Article Content

The Leukemia & Lymphoma Society Names 2016 Manhattan Light the Night Corporate Chair

The New York City Chapter of the Leukemia & Lymphoma Society (LLS) has announced John P. Leonard, MD, of Weill Cornell Medicine and NewYork-Presbyterian, as its 2016 Manhattan Light the Night corporate chair. Light the Night is LLS's largest annual fundraising event held each fall to find cures and provide access to treatments for blood cancer patients.

 

Leonard is the Richard T. Silver Distinguished Professor of Hematology and Medical Oncology and Associate Dean for Clinical Research at Weill Cornell Medicine. He is Vice Chairman for Clinical Research of the Weill Department of Medicine and Associate Director of Clinical Trials in the Sandra and Edward Meyer Cancer Center at Weill Cornell Medicine. He is also an Attending Physician and Chief of the Lymphoma Service at NewYork-Presbyterian and Director of the Joint Clinical Trials Office at Weill Cornell Medicine and NewYork-Presbyterian.

  
Figure. No caption a... - Click to enlarge in new windowFigure. No caption available.
 
John P. Leonard, MD.... - Click to enlarge in new windowJohn P. Leonard, MD. John P. Leonard, MD

An expert in hematology and oncology, Leonard's research has been published in numerous medical journals, and he has served as a member of the editorial boards of Blood and the Journal of Clinical Oncology. He is Chair of the Lymphoma Committee of the Alliance for Clinical Trials in Oncology (formerly CALGB, ACOSOG, and NCCTG), a multicenter cooperative group and key component of the National Cancer Institute's National Clinical Trials Network. Leonard has been an elected member of the American Board of Internal Medicine subspecialty board for Hematology, and he has also been elected to membership in the American Society of Clinical Investigation. He serves on the Board of Trustees for the New York City Chapter of the Leukemia & Lymphoma Society.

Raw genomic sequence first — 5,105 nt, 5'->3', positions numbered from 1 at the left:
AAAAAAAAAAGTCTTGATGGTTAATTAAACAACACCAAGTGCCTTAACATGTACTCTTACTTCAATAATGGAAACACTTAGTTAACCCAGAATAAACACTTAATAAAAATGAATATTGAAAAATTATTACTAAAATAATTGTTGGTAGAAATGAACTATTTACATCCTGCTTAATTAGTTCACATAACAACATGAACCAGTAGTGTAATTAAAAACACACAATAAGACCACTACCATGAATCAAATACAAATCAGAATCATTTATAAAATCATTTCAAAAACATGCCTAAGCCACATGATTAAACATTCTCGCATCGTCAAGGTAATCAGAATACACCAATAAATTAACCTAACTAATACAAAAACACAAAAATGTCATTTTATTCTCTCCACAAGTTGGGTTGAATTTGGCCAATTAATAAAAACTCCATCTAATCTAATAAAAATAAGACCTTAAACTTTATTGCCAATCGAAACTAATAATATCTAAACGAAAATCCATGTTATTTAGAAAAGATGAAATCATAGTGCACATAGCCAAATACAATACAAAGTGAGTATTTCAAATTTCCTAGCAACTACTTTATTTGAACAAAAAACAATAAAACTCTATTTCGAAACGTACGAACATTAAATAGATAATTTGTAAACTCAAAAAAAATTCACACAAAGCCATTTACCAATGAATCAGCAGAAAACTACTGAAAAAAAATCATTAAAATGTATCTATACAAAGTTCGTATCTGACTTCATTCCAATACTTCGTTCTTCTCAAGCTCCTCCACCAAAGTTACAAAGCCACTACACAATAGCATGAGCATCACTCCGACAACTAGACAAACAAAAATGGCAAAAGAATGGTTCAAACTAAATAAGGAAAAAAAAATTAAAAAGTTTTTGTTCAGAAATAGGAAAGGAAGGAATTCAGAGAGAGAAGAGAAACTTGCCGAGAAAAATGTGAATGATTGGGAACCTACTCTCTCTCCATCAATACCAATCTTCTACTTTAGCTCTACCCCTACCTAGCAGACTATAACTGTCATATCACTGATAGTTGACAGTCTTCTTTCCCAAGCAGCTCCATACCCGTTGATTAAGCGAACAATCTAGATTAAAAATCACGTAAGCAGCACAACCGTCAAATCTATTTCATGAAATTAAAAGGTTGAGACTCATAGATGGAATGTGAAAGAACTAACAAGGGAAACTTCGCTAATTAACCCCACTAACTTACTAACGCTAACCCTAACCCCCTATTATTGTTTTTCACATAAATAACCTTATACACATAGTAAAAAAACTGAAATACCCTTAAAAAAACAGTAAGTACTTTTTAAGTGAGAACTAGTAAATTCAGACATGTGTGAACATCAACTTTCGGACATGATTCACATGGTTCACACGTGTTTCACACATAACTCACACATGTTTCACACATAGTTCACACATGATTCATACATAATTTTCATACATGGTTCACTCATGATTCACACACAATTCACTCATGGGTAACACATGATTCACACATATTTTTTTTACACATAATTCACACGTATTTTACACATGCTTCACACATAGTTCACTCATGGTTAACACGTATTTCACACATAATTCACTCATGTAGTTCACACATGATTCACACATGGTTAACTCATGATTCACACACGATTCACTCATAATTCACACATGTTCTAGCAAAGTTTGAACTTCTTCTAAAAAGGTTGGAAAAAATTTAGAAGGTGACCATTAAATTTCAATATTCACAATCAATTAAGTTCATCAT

Each year, Light the Night brings together friends, family members, and co-workers who form fundraising teams to support lifesaving research and improve the quality of lives of patients and their families. Participants in nearly 200 communities across North America join together carrying illuminated lanterns to take steps to end cancer-white for survivors, red for supporters, and gold in memory of loved ones lost to cancer.

 

Weill Cornell Medicine and NewYork-Presbyterian will host the 2016 Manhattan Light the Night event, which will be held on Oct. 6, 2016, beginning at 5:30 p.m. at Rumsey Playfield in Central Park.

 

Komen Chicago Welcomes CTCA Medical Oncologist to Board of Directors

Susan G. Komen Chicago recently announced the newest member of its board of directors, Dennis L. Citrin, MB, PhD, Medical Oncologist at Cancer Treatment Centers of America (CTCA) at Midwestern Regional Medical Center in Illinois. He is also Clinical Associate Professor of Medicine at Rosalind Franklin University School of Medicine, and author of Knowledge Is Power: What Every Woman Should Know About Breast Cancer.

 

Citrin will lead Komen Chicago's Medical Advisory Committee to guide the board of directors and staff to maximize its grant-making efforts in Chicagoland to stress the importance of early detection, address cultural and educational barriers, and provide quality care for all.

  
Dennis L. Citrin, MB... - Click to enlarge in new windowDennis L. Citrin, MB, PhD. Dennis L. Citrin, MB, PhD

"Each week, nearly 5,000 women in the United States are diagnosed with breast cancer. I am honored to be on the board of directors for Komen Chicago and help further impact this population positively," said Citrin. "The missions at CTCA and Komen Chicago mirror one another, rallying around and supporting those diagnosed with cancer."

 

Winship Cancer Institute Researchers Awarded NIH Grant